We were also told that this area was some of the most productive dryland cropping land in Australia, something that had not been apparent to us on the drive in, as harvest had recently taken place and so the landscape was a stark contrast from the La Nina-driven lushness of the Canberra and surrounding region. Although gaining data from sensors and monitoring can provide immense value in some agricultural systems, we learnt that in the case of local dryland cropping, there was little uptake or interest in soil moisture monitoring, as without irrigation, there was not much action that could be taken based on this information. The true challenge for these farmers is long term predictions of weather and rainfall. Without being able to predict a year’s rainfall, farmers rely on careful balancing of risk and an element of chance in their decision making. When dealing with the somewhat unpredictable nature of weather and drought, the agricultural industry is looking towards diversified income streams for farmers to improve resilience and provide alternatives in times of water shortage.
Our second day of the trip saw us travelling to Kerang, Gunbower and Patho to visit the piggeries that CEAT has been collaborating with over the past few years. For Viv and I, who have both been working on projects related to piggeries at CEAT, this was our first time visiting a commercial piggery. We had the opportunity to look inside the systems we had been analysing and researching, and see them in operation – a highly valuable experience for our team to help ensure the work we develop is appropriate for the systems in place.
An interesting contrast we were able to see in visiting these piggeries was the diverse age, and therefore technology present, between them. One of the sites is a recent build and was therefore making use of some of the newest technologies in the field, as opposed to the other sites, where the original structures dated as far back as the 1960s and made use of more traditional, manual practices. At the new site, barn conditions are constantly maintained and monitored remotely, and in the case of any unexpected issues, the farmer is notified by warnings sent to their phone. Electronic sow feeding stations provide food to the sows automatically and track their daily intake to ensure they are eating healthily. These advanced systems allow the farmers to monitor their barns and gain deeper insights into their operation, identify any issues faster, and reduce the labour involved in the system.
Outside the barns, we were also given the chance to see the piggeries’ waste management systems. Traditionally, pig waste is stored in ponds to break down, which can release strong odours and harmful greenhouse gasses into the air. These piggeries were investigating alternative uses for the waste. A popular adaptation, which we were able to see in practice, is where effluent from piggeries is stored in a covered lagoon. The methane released in digestion of the effluent is combusted to reduce their greenhouse emission potential, or used to generate electricity and heat, yielding more than enough energy to power the entire site. Solids removed from the effluent and processed liquid waste is a very rich fertiliser and can be sold on to nearby growers to fertilise their crops.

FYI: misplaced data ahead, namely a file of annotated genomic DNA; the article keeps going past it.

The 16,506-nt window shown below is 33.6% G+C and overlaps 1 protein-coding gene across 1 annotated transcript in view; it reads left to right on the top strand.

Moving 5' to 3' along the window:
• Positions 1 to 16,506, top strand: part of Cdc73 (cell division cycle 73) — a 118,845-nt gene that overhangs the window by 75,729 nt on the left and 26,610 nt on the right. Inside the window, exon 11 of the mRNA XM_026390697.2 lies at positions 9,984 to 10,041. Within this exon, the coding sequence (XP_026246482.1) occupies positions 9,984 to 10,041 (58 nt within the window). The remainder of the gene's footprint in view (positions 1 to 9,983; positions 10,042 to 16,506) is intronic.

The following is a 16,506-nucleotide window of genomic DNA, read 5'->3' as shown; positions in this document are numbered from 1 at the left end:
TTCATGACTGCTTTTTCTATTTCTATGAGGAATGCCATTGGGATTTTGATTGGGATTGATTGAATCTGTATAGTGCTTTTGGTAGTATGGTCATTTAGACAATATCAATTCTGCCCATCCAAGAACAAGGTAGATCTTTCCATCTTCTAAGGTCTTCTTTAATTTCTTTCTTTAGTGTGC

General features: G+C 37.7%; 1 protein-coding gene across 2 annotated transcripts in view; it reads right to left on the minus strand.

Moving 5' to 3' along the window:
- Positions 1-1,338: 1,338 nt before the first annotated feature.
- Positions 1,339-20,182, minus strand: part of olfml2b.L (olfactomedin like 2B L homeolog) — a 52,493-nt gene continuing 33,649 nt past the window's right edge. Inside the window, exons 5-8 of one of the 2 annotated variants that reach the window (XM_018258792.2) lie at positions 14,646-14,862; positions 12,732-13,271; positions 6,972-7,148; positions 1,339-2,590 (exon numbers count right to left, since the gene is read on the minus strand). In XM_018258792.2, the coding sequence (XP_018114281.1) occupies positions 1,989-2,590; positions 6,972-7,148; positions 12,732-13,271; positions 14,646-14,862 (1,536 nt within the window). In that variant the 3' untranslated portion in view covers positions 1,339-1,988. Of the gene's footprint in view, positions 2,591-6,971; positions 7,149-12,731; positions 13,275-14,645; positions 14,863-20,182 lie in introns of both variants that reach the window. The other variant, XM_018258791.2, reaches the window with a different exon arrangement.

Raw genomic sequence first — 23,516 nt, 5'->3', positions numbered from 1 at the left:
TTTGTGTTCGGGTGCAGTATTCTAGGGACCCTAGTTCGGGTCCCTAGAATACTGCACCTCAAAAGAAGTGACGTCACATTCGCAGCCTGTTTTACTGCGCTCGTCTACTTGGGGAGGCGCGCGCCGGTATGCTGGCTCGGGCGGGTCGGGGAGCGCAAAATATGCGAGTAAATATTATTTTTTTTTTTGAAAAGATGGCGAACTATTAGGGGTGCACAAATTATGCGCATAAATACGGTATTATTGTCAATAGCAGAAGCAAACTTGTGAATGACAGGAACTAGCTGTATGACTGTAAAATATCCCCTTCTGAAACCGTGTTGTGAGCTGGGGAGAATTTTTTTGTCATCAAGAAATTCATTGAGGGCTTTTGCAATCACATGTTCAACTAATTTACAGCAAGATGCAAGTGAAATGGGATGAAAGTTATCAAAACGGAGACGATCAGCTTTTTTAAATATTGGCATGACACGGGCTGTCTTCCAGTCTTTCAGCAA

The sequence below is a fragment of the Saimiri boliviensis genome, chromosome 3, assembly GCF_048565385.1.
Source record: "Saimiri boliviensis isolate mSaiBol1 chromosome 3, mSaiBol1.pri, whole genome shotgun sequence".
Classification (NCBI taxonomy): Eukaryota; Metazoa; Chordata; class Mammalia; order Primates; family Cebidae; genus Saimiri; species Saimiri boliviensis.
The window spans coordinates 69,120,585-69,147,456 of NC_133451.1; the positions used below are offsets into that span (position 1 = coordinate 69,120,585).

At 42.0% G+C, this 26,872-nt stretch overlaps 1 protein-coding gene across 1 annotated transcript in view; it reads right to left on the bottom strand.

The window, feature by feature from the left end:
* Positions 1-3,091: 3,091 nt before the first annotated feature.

One challenge arising around these improved waste systems is their cost, and while small and medium piggeries usually produce more biogas than they can use in energy consumption, the return on investment may not exist due to economies of scale, and low wholesale electricity prices when feeding back into the grid. Whilst visiting the piggeries we discussed alternative opportunities, such as collaborating with nearby producers of other waste streams to generate enough biogas to support a microgrid and sell energy at better rates, or to use the excess energy to power additional activities such as a feed mill or other animal production systems. Such activities can enable farmers to not only reduce their environmental impact, but can also provide diversified income streams to improve their profitability and resilience.
Our third and final visit of the trip was to an Australian Processing Tomato Research Council (APTRC) crop inspection in the region surrounding Echuca. At this event we visited three tomato growing enterprises, where different field trials were being conducted surrounding plant breeds and crop spacing. We were able to meet tomato growers, technology providers and agricultural scientists, all involved in the tomato growing system.
CEAT is currently involved in a project investigating the gasification of tomato vine waste to create synthesis gas for green hydrogen, fuel or ammonia production. An important factor in understanding the feasibility of this project is understanding how the tomatoes are harvested and how the vines are treated in the process. On most of the farms, real concerns over disease carryover prevent the vines from being incorporated back into the soil as is done in some other cropping systems, so the vines are traditionally raked and then burnt in the field after the fruit is harvested.